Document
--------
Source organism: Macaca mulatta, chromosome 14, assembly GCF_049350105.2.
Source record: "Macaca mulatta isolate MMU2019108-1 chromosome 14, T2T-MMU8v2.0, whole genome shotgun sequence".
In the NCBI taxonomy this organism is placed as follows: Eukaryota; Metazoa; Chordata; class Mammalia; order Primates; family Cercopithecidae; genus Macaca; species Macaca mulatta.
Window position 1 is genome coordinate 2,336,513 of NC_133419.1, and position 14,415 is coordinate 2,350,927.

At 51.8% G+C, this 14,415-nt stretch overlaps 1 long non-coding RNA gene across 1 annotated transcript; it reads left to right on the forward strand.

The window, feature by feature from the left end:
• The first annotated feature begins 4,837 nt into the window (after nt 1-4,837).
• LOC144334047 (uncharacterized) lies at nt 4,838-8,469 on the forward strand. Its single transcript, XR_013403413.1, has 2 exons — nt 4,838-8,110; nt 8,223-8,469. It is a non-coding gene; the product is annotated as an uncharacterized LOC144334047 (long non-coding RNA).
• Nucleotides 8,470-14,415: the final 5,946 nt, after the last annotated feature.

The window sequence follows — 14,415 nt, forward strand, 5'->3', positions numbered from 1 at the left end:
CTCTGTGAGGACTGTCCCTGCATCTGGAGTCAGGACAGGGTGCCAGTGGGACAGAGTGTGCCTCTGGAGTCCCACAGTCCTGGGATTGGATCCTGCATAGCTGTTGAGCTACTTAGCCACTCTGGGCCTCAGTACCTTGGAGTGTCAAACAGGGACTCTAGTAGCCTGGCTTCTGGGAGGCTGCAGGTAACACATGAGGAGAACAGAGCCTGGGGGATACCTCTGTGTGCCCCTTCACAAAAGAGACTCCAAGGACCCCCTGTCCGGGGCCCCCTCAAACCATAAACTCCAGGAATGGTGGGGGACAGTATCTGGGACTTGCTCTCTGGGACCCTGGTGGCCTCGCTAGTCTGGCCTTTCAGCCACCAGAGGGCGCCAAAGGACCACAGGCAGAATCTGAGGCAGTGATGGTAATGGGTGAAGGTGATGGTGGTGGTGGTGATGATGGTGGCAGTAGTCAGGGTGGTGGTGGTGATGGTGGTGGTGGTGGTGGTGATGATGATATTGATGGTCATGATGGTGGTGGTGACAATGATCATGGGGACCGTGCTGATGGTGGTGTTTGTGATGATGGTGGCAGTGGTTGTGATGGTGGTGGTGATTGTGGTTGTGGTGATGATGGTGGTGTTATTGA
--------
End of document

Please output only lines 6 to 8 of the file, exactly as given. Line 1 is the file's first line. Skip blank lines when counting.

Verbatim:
The window, feature by feature from the left end:
• The first annotated feature begins 4,837 nt into the window (after nt 1-4,837).
• LOC144334047 (uncharacterized) lies at nt 4,838-8,469 on the forward strand. Its single transcript, XR_013403413.1, has 2 exons — nt 4,838-8,110; nt 8,223-8,469. It is a non-coding gene; the product is annotated as an uncharacterized LOC144334047 (long non-coding RNA).